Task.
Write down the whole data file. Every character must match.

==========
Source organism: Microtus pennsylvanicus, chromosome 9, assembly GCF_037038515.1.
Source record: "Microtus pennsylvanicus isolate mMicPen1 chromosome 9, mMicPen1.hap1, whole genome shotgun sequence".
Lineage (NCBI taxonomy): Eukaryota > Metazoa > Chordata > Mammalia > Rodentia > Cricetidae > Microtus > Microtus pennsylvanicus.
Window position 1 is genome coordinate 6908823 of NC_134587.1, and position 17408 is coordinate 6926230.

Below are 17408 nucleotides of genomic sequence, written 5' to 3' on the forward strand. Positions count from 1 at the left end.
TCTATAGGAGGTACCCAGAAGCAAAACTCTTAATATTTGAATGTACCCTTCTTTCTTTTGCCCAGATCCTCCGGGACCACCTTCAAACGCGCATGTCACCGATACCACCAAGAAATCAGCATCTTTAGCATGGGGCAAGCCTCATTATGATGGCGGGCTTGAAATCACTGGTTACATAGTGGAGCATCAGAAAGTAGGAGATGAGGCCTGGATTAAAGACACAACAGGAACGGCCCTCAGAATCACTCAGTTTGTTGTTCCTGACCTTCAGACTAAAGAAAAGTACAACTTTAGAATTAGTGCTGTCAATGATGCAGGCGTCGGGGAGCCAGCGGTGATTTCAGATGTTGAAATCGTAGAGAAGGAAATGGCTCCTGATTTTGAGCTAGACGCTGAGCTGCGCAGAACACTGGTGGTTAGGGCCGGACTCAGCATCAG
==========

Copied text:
Source organism: Microtus pennsylvanicus, chromosome 9, assembly GCF_037038515.1.
Source record: "Microtus pennsylvanicus isolate mMicPen1 chromosome 9, mMicPen1.hap1, whole genome shotgun sequence".
Lineage (NCBI taxonomy): Eukaryota > Metazoa > Chordata > Mammalia > Rodentia > Cricetidae > Microtus > Microtus pennsylvanicus.
Window position 1 is genome coordinate 6908823 of NC_134587.1, and position 17408 is coordinate 6926230.

Below are 17408 nucleotides of genomic sequence, written 5' to 3' on the forward strand. Positions count from 1 at the left end.
TCTATAGGAGGTACCCAGAAGCAAAACTCTTAATATTTGAATGTACCCTTCTTTCTTTTGCCCAGATCCTCCGGGACCACCTTCAAACGCGCATGTCACCGATACCACCAAGAAATCAGCATCTTTAGCATGGGGCAAGCCTCATTATGATGGCGGGCTTGAAATCACTGGTTACATAGTGGAGCATCAGAAAGTAGGAGATGAGGCCTGGATTAAAGACACAACAGGAACGGCCCTCAGAATCACTCAGTTTGTTGTTCCTGACCTTCAGACTAAAGAAAAGTACAACTTTAGAATTAGTGCTGTCAATGATGCAGGCGTCGGGGAGCCAGCGGTGATTTCAGATGTTGAAATCGTAGAGAAGGAAATGGCTCCTGATTTTGAGCTAGACGCTGAGCTGCGCAGAACACTGGTGGTTAGGGCCGGACTCAGCATCAG